If this is right, how do I go about the next step? Is one of those values the Ex and the Ey?
You'll want to redo the math, neither of your results are correct given the values in the expressions.

As for the next step, make a sketch of the setup. Assume that the center of the square is the origin of an x-y coordinate system and locate the two remaining charges accordingly. Sketch in the vectors representing the fields from the two charges. Use vector addition methods to find your resultant.
 
  • #24
I'm sorry, but this question is really confusing me and I keep getting mixed up :(
Can you point where my math is wrong, please? I'm sure it's really obvious and I'm just overlooking it.
 
  • #25
rlc said:
I'm sorry, but this question is really confusing me and I keep getting mixed up :(
Can you point where my math is wrong, please? I'm sure it's really obvious and I'm just overlooking it.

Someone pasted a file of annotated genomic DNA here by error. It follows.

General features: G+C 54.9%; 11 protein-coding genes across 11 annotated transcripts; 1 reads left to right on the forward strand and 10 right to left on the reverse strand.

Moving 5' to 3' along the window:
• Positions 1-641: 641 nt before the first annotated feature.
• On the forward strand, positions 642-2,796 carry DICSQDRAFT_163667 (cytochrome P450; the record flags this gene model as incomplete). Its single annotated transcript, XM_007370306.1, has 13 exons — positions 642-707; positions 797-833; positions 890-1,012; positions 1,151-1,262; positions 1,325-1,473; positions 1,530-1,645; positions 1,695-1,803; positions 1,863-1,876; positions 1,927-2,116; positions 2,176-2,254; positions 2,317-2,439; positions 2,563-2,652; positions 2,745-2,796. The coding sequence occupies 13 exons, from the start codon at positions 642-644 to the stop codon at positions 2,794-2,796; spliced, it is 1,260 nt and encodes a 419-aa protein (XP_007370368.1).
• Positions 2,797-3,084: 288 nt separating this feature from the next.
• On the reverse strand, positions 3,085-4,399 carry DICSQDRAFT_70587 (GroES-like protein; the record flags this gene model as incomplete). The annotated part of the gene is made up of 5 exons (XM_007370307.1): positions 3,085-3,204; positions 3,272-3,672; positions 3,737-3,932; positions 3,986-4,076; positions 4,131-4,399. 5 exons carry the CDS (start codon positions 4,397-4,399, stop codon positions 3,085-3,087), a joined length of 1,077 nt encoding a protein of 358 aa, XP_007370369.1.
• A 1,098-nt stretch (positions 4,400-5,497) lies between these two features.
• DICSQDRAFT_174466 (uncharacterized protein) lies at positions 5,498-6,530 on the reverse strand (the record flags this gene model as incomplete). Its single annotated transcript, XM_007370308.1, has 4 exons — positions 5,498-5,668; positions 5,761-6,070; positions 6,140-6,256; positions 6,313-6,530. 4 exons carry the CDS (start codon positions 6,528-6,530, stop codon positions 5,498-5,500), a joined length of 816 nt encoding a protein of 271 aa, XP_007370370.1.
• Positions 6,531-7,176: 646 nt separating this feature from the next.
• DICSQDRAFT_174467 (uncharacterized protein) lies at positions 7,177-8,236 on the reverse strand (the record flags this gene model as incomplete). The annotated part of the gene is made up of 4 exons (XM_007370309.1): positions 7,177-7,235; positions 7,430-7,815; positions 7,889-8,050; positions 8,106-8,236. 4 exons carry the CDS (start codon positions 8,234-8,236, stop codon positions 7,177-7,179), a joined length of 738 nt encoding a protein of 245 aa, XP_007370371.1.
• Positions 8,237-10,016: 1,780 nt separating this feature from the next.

For example, you wrote:

(9E9)(-5E-5)/(1.838E-2m)^2=-24483133.84= -2.45E7 N/C

The numbers in the expression and the formula is correct. The result that you obtained is not correct.
 
  • #26

  1. A classmate posted these equations. They got me to the correct answers.
    Do they look like known equations to solve problems like this one in particular, or was our work headed to this kind of thing? (also, I checked my math, and wow I messed that up...)
    Ex=(5kQ/(d^2))cos45+(3kQ/(d^2))
    Ey=(5kQ/(d^2))sin45
    E(magnitude)=SQRT(Ex^2+Ey^2)
 
  • #27
rlc said:

  1. A classmate posted these equations. They got me to the correct answers.
    Do they look like known equations to solve problems like this one in particular, or was our work headed to this kind of thing? (also, I checked my math, and wow I messed that up...)
    Ex=(5kQ/(d^2))cos45+(3kQ/(d^2))
    Ey=(5kQ/(d^2))sin45
    E(magnitude)=SQRT(Ex^2+Ey^2)
They are exactly where you were headed. Do you understand what they represent?
 
  • #28
Where did the 5 and the 3 come from?
 
  • #29
rlc said:
Where did the 5 and the 3 come from?